Abortion, Contraception and the Neoliberal Moment

November 4, 2014 • The World at Yale • Views: 1151

By Rudi Ann-Miller

University of California, Berkeley Professor Kristen Luker began her talk with a sobering, yet not surprising, truth: “Women’s lives and reproductive capacities are intimately interrelated with what happens in both the polity and civil society.” Indeed there is a fundamental relationship between reproductive behavior, social policy and gender and cultural norms. Luker, this year’s recipient of the Wilbur Lucius Cross Medal for excellence in sociology, supposes that a threat arises when the state, the protector of citizen’s rights, subscribes to a neoliberal project that targets vulnerable sections of society such as women and their reproductive rights.

Kristin Luker

Kristen Luker

Neoliberalism emerged after the global fiscal crisis of the 1970s as the basis for the structural adjustment programs (SAPs) implemented in the developing world by the International Monetary Fund (IMF) and World Bank. These SAPs aimed to help struggling nations achieve long-term economic growth by emphasizing policies such as the privatization of previously public enterprises. In the ensuing years, the United States also began to adopt a neoliberal mindset. The welfare safety net was reduced as critics of the welfare system saw vulnerable populations as simply the losers in the creative destruction of capitalism.

Neoliberalism views abortion and contraception as the drivers of the second demographic revolution in which women work, choose to marry and have children late, and the institution of marriage declines because it is seen as a luxury rather than a necessity. The second demographic revolution creates a political problem called the care deficit: when women go into the labor force, groups such as children, the elderly and the sick are not cared for. While the rich may be able to purchase care services, others rely on government programs and benefits for support. Unsurprisingly, neoliberalism hates the care deficit because it means creating more socially provided services. As a result, according to Luker, it seeks to restrict abortion and contraception incrementally.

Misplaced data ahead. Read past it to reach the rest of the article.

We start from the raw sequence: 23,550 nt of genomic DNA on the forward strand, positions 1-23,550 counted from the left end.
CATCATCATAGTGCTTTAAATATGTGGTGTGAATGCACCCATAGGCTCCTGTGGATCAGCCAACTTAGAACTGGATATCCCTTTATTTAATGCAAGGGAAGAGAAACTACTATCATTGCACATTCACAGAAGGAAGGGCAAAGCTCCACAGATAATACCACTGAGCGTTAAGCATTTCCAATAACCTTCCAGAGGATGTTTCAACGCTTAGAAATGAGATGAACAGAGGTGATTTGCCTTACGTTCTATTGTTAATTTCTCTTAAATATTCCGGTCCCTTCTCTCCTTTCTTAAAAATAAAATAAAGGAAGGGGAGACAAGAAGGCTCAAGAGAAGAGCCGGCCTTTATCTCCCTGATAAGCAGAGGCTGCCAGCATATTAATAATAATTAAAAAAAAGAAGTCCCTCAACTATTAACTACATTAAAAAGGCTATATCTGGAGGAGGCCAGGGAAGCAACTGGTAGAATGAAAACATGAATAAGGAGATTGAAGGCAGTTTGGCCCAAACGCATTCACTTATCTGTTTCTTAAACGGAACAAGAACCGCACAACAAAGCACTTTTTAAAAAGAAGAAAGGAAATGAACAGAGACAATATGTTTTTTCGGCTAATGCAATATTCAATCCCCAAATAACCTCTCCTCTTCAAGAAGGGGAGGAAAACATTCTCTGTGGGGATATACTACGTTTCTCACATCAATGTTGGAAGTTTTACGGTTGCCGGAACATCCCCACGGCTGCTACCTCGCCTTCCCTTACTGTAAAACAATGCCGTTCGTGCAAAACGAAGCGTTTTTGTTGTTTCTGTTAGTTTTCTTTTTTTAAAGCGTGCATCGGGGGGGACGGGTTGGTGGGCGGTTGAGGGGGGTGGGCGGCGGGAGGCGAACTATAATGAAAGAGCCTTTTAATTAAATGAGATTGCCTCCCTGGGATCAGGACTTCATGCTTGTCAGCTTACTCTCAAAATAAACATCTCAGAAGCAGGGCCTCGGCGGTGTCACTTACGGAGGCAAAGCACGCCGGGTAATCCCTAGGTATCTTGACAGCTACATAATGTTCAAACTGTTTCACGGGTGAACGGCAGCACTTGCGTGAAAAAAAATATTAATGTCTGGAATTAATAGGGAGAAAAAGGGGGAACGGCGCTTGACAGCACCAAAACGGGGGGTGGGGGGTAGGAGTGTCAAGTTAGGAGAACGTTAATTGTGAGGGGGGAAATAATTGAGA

Neoliberalism positions itself as being amoral—that is solely considering rational calculations. But in actuality it ushers in conservative agendas regarding family, gender and sexuality. It strategically serves to manage identities and reinforces patriarchal systems in the places it is adopted, most notably in Spain and Turkey, where religious fundamentalism has added an extra layer to the anti-abortion rhetoric. Although her research is in its early stages, Professor Luker argues that political action is necessary. “When women can control their fertility they can invest… in themselves. Marriage and unintended fertility can be the end for a woman,” she says.

On Yale’s campus, groups like Reproductive Rights Action League at Yale College (RALY) exist that are committed to the promotion of students’ control over their sexual and reproductive lives. In light of Luker’s talk, perhaps RALY can in some ways be seen as fighting against the prevailing neoliberal order.

Rudi Ann Miller is a sophomore in Silliman College. She can be contacted at rudi.ann-miller@yale.edu.

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